Scientists at the University of California-San Francisco (UCSF) have discovered that a common compound called chitin triggers an allergic inflammatory response in the lungs of mice.
Chitin is the substance that gives strength and rigidity to the beetle’s back and the crab’s shell and which is also found in insects, moulds and parasitic worms – all common sources of allergies and inflammation.
Humans and other mammals do not produce chitin, but do have specialised enzymes to break it down when it is encountered in the environment.
There are several variants of this anti-chitin enzyme, due to small mutations in the gene that determines its production, and scientists are now investigating the possibility that some of these variants are less effective at breaking down chitin. They are also keen to establish whether individuals with those variants may consequently be more prone to asthma.
One avenue that the UCSF team hope to explore is whether a particular form of asthma which plagues workers in the shellfish industry, 'crab asthma', may be the result of unusually high levels of chitin arising from the large-scale removal and destruction of the hard, chitinous shells of crustaceans.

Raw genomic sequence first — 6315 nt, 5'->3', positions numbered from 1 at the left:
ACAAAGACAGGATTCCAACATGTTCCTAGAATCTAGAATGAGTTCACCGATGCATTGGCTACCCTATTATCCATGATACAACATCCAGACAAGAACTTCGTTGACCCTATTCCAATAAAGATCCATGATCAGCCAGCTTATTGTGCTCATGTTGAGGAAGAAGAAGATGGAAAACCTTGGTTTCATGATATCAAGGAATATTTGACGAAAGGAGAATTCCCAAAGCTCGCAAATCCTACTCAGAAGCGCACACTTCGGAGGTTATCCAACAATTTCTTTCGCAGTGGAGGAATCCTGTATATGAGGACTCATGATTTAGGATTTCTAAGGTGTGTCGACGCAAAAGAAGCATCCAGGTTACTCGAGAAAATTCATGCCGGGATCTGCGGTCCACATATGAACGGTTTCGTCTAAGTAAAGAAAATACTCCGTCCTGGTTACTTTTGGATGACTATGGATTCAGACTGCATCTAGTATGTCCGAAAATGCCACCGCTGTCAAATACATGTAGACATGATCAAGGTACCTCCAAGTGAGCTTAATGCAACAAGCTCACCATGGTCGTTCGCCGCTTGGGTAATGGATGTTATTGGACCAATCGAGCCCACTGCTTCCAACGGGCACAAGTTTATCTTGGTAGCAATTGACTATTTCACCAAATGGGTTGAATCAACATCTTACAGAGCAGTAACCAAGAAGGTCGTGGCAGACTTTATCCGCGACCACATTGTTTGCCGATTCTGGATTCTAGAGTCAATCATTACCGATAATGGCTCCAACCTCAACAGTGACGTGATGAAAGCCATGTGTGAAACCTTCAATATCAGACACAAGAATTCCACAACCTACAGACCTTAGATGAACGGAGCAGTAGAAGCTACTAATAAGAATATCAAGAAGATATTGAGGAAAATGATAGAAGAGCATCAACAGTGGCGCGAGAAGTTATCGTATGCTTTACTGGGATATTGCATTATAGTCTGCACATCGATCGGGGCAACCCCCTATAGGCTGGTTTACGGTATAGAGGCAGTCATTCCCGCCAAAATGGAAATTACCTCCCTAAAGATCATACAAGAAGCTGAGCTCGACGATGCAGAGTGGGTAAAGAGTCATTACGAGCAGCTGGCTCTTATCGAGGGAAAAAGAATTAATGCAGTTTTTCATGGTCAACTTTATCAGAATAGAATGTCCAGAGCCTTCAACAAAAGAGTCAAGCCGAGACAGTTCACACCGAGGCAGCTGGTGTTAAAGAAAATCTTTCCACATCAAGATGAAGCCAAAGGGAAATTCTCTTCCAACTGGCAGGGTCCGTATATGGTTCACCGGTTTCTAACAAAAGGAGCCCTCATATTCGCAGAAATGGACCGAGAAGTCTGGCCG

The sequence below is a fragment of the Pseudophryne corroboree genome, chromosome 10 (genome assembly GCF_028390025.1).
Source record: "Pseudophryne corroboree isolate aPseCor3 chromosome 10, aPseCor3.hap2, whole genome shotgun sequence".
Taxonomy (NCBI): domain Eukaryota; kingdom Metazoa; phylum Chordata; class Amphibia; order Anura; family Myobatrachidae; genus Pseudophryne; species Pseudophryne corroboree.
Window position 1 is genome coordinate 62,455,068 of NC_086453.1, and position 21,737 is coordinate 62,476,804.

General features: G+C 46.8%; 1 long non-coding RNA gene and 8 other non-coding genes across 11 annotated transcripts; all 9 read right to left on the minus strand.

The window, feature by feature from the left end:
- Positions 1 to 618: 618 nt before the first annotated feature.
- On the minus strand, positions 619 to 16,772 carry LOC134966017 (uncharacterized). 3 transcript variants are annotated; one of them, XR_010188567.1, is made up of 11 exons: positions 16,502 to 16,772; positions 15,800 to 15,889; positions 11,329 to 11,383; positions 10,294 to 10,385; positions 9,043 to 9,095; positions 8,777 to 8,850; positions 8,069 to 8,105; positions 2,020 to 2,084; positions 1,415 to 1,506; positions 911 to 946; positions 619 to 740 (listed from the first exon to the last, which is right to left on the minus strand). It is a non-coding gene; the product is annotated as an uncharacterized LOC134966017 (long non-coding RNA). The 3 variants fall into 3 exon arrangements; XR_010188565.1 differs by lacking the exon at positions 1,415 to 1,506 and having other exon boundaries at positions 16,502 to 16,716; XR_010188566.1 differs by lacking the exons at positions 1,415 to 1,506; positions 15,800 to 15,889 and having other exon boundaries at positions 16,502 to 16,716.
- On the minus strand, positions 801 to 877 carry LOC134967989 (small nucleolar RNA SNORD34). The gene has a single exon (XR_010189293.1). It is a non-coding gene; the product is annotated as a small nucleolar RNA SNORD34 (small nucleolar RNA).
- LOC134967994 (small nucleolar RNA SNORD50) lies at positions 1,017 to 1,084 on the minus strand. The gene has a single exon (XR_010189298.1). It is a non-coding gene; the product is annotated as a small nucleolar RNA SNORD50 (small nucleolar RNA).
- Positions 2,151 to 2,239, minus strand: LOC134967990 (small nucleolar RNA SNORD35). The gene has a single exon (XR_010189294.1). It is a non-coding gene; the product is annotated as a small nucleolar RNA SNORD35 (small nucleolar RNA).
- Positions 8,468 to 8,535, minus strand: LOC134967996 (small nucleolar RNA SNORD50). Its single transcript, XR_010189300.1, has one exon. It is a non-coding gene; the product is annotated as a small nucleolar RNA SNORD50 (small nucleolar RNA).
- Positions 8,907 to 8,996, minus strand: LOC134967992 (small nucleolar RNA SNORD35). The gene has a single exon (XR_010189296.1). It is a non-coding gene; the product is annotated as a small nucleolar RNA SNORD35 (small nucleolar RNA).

It is thought that those workers who are most afflicted may have defective forms of the chitin-degrading protein and it is hoped that greater understanding about this might eventually benefit others with asthma who may also have less active versions of the gene for making the anti-chitin enzyme.
In addition to the processes that deals with chitin within the body, this substance is also controlled naturally in the environment by certain bacteria, and it is possible that today's widespread emphasis on hygiene may be contributing to the rise in asthma by removing too many of these microbes.
First Published in March 2008
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